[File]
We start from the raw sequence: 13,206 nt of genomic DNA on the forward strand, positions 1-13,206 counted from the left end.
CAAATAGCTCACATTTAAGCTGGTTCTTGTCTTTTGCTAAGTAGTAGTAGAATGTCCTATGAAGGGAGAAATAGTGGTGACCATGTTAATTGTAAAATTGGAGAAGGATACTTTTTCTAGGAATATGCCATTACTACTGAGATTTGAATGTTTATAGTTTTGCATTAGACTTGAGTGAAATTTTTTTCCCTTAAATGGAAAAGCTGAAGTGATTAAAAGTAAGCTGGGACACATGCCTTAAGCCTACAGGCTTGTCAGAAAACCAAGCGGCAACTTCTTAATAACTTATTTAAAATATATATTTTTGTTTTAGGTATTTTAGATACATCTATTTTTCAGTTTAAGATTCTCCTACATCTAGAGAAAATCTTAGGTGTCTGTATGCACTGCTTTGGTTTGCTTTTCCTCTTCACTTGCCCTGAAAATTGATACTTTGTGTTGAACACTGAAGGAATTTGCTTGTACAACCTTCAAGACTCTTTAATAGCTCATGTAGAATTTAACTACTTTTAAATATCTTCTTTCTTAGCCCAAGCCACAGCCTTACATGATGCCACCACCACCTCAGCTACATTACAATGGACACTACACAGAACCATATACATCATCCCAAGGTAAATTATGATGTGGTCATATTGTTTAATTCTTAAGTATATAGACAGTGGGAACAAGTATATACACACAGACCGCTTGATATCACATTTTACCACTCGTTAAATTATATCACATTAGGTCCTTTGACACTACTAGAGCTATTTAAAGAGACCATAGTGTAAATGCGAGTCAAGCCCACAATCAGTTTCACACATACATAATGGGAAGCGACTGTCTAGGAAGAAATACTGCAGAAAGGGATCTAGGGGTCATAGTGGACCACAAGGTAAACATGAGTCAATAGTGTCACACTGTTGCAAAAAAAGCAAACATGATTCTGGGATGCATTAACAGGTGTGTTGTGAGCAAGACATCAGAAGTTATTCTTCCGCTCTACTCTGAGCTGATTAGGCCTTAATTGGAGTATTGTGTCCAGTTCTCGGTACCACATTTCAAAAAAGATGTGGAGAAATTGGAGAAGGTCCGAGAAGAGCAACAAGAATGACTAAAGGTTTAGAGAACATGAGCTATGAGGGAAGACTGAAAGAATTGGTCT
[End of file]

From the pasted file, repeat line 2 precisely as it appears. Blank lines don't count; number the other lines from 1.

CAAATAGCTCACATTTAAGCTGGTTCTTGTCTTTTGCTAAGTAGTAGTAGAATGTCCTATGAAGGGAGAAATAGTGGTGACCATGTTAATTGTAAAATTGGAGAAGGATACTTTTTCTAGGAATATGCCATTACTACTGAGATTTGAATGTTTATAGTTTTGCATTAGACTTGAGTGAAATTTTTTTCCCTTAAATGGAAAAGCTGAAGTGATTAAAAGTAAGCTGGGACACATGCCTTAAGCCTACAGGCTTGTCAGAAAACCAAGCGGCAACTTCTTAATAACTTATTTAAAATATATATTTTTGTTTTAGGTATTTTAGATACATCTATTTTTCAGTTTAAGATTCTCCTACATCTAGAGAAAATCTTAGGTGTCTGTATGCACTGCTTTGGTTTGCTTTTCCTCTTCACTTGCCCTGAAAATTGATACTTTGTGTTGAACACTGAAGGAATTTGCTTGTACAACCTTCAAGACTCTTTAATAGCTCATGTAGAATTTAACTACTTTTAAATATCTTCTTTCTTAGCCCAAGCCACAGCCTTACATGATGCCACCACCACCTCAGCTACATTACAATGGACACTACACAGAACCATATACATCATCCCAAGGTAAATTATGATGTGGTCATATTGTTTAATTCTTAAGTATATAGACAGTGGGAACAAGTATATACACACAGACCGCTTGATATCACATTTTACCACTCGTTAAATTATATCACATTAGGTCCTTTGACACTACTAGAGCTATTTAAAGAGACCATAGTGTAAATGCGAGTCAAGCCCACAATCAGTTTCACACATACATAATGGGAAGCGACTGTCTAGGAAGAAATACTGCAGAAAGGGATCTAGGGGTCATAGTGGACCACAAGGTAAACATGAGTCAATAGTGTCACACTGTTGCAAAAAAAGCAAACATGATTCTGGGATGCATTAACAGGTGTGTTGTGAGCAAGACATCAGAAGTTATTCTTCCGCTCTACTCTGAGCTGATTAGGCCTTAATTGGAGTATTGTGTCCAGTTCTCGGTACCACATTTCAAAAAAGATGTGGAGAAATTGGAGAAGGTCCGAGAAGAGCAACAAGAATGACTAAAGGTTTAGAGAACATGAGCTATGAGGGAAGACTGAAAGAATTGGTCT